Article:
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yannick Wenger Srodawa

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since Apr 03, 2015
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Recent posts by yannick Wenger Srodawa

Victor Johanson wrote:

Michael Cox wrote:

Cynthia Quilici wrote:Apple cider vinegar goes for more than $7/qt. at the local store. Seems pretty easy to make and lasts.. indefinitely?
I can't wait 'till our apple trees give us enough to make some.

But why make vinegar when you can make cider? Although our cider definitely doesn't last indefinitely ... lasting potential seems to be inversely proportional to current liver function.

Well, you can't make vinegar without making cider first, so it's unavoidable (not that I'd recommend avoiding it ;-) .

i have been living in senegal for the last two years with my (now) pregnant wife and my little 2 years old boy. we live in the country side not too far from the capital dakar. our diet/health has suffered during the first year with a lot of diarrhea and extreme tiredness at the end of the rainy season. all this to say that apple/cider vinegar is just magic everyone that has apple should make it. this year we've been using it and none of us (my boy, my wife,me) have ever had diarrhea this year and we are coming towards the end of rainy season but i still feel like i have the strength to work in the field...i'm ashamed to say that apple don't grow here and that the vinegar come from north africa (but this isn't the point i'm trying to make).
there are (often old) books talking about the amazing virtue of apple vinegar. i don't have time now but i'll quote some of it's best virtue later on this thread.
we drink it everyday along with honey and it has made us much stronger in a hard climate...
long live apple vinegar!!!

4 years ago
ok i'll be using only hardwood...
not only do i get help but i learn english in the process
4 years ago

hi R Ranson!
sorry about so little information. i am no good for long mails but i'll try to be a little more precise about this one.
i live in senegal right now where i'm running with my wife a little permaculture project ( i will stay here till begining of december then move to normandy (france) where i originally come. from. so for the details concerning the house i can't give all the answers but i'll do my best...for more details i'll have to wait till i get there in december.

  • How big is the space?
  • approximately 75/80 m2
  • Will you be heating all the rooms at once, or just some of them as needed?
  • i'm hoping to heat the all place with the RMH and i still need to research about air flow/ natural draft
  • How much draft?
  • no ideas yet
  • What's the insulation like?
  • the wall is builded with local stones, i don't know about the roof insulation. the house is oriented west/south west and we'll be puting a big window for natural sun light/heat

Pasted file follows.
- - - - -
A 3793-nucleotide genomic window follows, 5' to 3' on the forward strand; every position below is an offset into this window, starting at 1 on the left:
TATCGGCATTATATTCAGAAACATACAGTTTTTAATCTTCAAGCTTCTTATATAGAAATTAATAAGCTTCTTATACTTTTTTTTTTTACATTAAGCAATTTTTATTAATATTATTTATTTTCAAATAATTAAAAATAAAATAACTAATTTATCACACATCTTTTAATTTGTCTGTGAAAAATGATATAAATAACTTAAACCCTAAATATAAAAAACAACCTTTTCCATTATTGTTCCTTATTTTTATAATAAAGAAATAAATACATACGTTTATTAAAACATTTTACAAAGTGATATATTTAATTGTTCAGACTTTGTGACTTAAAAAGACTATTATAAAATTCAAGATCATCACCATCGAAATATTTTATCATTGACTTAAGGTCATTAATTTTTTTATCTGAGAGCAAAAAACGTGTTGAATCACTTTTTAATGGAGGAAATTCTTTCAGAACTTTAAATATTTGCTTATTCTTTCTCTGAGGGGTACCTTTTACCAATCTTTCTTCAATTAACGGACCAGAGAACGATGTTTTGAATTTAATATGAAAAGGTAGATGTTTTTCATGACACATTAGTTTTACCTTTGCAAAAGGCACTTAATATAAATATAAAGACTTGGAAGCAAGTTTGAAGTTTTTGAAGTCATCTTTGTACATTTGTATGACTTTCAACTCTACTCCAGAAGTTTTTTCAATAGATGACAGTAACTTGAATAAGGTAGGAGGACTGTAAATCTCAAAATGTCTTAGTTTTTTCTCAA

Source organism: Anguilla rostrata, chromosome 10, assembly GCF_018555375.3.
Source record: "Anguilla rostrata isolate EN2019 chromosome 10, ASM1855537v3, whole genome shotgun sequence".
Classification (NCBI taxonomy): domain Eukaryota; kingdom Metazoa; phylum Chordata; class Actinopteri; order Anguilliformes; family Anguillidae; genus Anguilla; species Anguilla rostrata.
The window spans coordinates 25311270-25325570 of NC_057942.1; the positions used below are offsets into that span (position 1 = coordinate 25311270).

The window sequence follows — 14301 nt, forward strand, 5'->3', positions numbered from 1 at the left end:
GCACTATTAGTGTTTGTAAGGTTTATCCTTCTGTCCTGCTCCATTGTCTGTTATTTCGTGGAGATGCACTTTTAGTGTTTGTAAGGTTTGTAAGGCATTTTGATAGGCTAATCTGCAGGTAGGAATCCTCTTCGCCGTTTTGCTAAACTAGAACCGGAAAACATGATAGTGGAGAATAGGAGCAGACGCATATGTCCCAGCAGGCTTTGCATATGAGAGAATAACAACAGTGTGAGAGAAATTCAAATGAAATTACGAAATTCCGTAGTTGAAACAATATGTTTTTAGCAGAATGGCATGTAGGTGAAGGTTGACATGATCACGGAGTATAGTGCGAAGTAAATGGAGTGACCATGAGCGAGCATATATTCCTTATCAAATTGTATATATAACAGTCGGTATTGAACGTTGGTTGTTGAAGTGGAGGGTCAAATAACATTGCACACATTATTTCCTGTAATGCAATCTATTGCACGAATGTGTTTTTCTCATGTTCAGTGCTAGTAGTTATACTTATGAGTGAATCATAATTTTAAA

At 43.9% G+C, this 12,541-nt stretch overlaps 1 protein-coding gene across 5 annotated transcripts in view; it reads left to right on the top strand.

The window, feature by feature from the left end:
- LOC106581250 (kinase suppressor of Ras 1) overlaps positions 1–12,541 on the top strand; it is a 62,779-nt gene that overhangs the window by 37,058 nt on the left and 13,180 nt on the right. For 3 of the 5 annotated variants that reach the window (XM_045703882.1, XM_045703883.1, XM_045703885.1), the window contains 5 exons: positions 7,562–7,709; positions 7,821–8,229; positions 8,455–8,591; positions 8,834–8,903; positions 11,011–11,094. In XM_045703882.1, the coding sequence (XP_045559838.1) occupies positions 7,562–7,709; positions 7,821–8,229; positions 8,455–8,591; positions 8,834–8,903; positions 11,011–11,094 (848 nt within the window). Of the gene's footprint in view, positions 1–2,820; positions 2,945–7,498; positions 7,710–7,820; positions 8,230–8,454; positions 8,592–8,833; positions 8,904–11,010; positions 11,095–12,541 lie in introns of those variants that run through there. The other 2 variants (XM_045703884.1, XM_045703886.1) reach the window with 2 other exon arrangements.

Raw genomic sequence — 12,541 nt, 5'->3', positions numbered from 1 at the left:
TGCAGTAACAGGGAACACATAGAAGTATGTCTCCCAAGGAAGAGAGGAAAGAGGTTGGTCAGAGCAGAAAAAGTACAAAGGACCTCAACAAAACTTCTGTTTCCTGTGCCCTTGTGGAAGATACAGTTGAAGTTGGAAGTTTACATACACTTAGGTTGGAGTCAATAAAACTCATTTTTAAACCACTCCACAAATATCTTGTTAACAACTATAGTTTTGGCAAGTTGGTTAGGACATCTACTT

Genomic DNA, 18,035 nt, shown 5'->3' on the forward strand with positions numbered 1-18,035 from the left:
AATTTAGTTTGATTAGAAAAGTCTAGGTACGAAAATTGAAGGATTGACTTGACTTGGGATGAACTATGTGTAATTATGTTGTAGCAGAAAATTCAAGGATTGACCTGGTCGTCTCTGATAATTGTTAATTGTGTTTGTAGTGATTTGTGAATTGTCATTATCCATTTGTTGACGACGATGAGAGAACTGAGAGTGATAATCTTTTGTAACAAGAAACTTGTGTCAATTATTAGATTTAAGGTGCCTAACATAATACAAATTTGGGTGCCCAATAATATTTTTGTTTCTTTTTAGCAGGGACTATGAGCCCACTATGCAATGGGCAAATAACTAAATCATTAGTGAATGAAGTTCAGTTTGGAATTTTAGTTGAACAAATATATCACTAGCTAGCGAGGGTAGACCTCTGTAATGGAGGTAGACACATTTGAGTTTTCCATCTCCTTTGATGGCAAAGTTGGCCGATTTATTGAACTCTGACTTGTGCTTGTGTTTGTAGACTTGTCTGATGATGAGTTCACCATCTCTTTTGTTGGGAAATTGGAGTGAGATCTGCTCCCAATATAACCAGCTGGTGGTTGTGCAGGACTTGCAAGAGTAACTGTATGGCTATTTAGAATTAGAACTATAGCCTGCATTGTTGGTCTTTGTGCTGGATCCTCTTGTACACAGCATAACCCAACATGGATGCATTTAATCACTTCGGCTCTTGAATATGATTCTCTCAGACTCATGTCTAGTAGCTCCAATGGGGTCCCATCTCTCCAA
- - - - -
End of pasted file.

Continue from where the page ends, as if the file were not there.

• What's the insulation going to be like when you finish the upgrades? there we'll be an earth floor that'll help a lot and for the roof i still have to see before i get into speculation...
    I've noticed at least one home (ahem, mine) where we installed the heating system first, then found it too hot once the other upgrades were complete.
  • this is exactly the reason why i've posted in the first place. i was thinking of using the RMH for heat and adding a cast iron stove for cooking but i'm pretty sure the heat will be too much... this is why i need some kind of maths formula to work with
  • Is there sufficient airflow without being drafty?
  • sorry but i'm not natural english speaking and i don't understand the question
  • Will you use some sort of fan to move the heat arround?
  • nope
  • How damp is your winter? Damp makes things feel colder than they are. Here, zero C feels SUPER COLD, but back east, -20 C is merely cool
  • the house is about 2/3 high up a little hill facing south (the hill not the house) with a little river approx 100m down the bottom of the valley. the winter is very wet and doesn't often go below zero c° but the wind can be pretty strong. we are approx 70 km from the sea. being a farmer/landscape desinger for quite few years i can tell you for sure that it feels very cold and wet in winter...but the common normand house do well in wet climate...
  • What fuel will you have access to? Hard wood? Soft? Something else?
  • hard and soft woods. (i aint' to sure what you mean? do you mean wet or dry?)
  • If you feel comfortable, can you give us an idea of what part of the world you are moving to? Different places have very different ideas of winter.
  • koppen climate zone Cfb altitude: approx 100m distance from the sea: approx 70 km
  • Will you be cooking with the same system you heat with?
  • nope

    hope you get the detailed you were looking for... i'll definitley let you know about the progress i'll be making as for most of the work i'll be doing it'll be the first time to do it for me, so i'll need technical advices over more or less every work i'll get involved in...

    thank you for your help

    4 years ago
    i'll be moving in a new place in the beginning of 2016. well, as new i mean different: it's a little house with some work to be done (earth floor, compost toilet, windows, RMH etc...)
    i need to find out how to calculate how much heat do i need to keep the place warm during winter...that would help me decide the kind of RMH i will be working on.
    i've had a look on the net, but i ain't to sure about what i read so a little help could do me no wrong...

    4 years ago
    when i was travelling through northern europe i came across this small company that make exceptionals tools for woodcraft (sorry for my english) all handmade. i've had the chance to use some of them and i have to say they are unique.
    here is the website which explains it much better than i do:
    5 years ago